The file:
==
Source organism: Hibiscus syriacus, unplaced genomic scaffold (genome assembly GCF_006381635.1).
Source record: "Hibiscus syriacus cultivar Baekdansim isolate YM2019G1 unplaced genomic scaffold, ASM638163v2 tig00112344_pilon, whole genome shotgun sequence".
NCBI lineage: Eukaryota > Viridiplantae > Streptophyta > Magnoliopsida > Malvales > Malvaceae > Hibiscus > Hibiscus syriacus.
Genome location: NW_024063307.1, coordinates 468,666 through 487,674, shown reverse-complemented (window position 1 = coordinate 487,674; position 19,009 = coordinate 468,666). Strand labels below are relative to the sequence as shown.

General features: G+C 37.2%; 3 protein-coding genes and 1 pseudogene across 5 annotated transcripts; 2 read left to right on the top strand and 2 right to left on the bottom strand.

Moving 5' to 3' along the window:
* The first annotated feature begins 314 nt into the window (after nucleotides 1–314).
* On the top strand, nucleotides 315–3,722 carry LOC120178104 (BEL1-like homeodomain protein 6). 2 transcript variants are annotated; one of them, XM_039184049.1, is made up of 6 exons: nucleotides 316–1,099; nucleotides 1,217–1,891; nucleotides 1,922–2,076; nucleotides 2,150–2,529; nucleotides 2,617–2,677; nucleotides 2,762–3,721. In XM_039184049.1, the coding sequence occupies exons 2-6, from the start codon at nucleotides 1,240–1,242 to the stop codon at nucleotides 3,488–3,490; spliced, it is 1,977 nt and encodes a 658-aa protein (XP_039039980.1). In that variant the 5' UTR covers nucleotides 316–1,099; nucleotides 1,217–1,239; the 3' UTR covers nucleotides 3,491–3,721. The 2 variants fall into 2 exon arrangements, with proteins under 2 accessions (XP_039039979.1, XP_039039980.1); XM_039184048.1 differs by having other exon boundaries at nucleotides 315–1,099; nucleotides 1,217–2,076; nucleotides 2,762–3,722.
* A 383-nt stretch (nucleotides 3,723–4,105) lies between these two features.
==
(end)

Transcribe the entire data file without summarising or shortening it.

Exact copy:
Source organism: Hibiscus syriacus, unplaced genomic scaffold (genome assembly GCF_006381635.1).
Source record: "Hibiscus syriacus cultivar Baekdansim isolate YM2019G1 unplaced genomic scaffold, ASM638163v2 tig00112344_pilon, whole genome shotgun sequence".
NCBI lineage: Eukaryota > Viridiplantae > Streptophyta > Magnoliopsida > Malvales > Malvaceae > Hibiscus > Hibiscus syriacus.
Genome location: NW_024063307.1, coordinates 468,666 through 487,674, shown reverse-complemented (window position 1 = coordinate 487,674; position 19,009 = coordinate 468,666). Strand labels below are relative to the sequence as shown.

General features: G+C 37.2%; 3 protein-coding genes and 1 pseudogene across 5 annotated transcripts; 2 read left to right on the top strand and 2 right to left on the bottom strand.

Moving 5' to 3' along the window:
* The first annotated feature begins 314 nt into the window (after nucleotides 1–314).
* On the top strand, nucleotides 315–3,722 carry LOC120178104 (BEL1-like homeodomain protein 6). 2 transcript variants are annotated; one of them, XM_039184049.1, is made up of 6 exons: nucleotides 316–1,099; nucleotides 1,217–1,891; nucleotides 1,922–2,076; nucleotides 2,150–2,529; nucleotides 2,617–2,677; nucleotides 2,762–3,721. In XM_039184049.1, the coding sequence occupies exons 2-6, from the start codon at nucleotides 1,240–1,242 to the stop codon at nucleotides 3,488–3,490; spliced, it is 1,977 nt and encodes a 658-aa protein (XP_039039980.1). In that variant the 5' UTR covers nucleotides 316–1,099; nucleotides 1,217–1,239; the 3' UTR covers nucleotides 3,491–3,721. The 2 variants fall into 2 exon arrangements, with proteins under 2 accessions (XP_039039979.1, XP_039039980.1); XM_039184048.1 differs by having other exon boundaries at nucleotides 315–1,099; nucleotides 1,217–2,076; nucleotides 2,762–3,722.
* A 383-nt stretch (nucleotides 3,723–4,105) lies between these two features.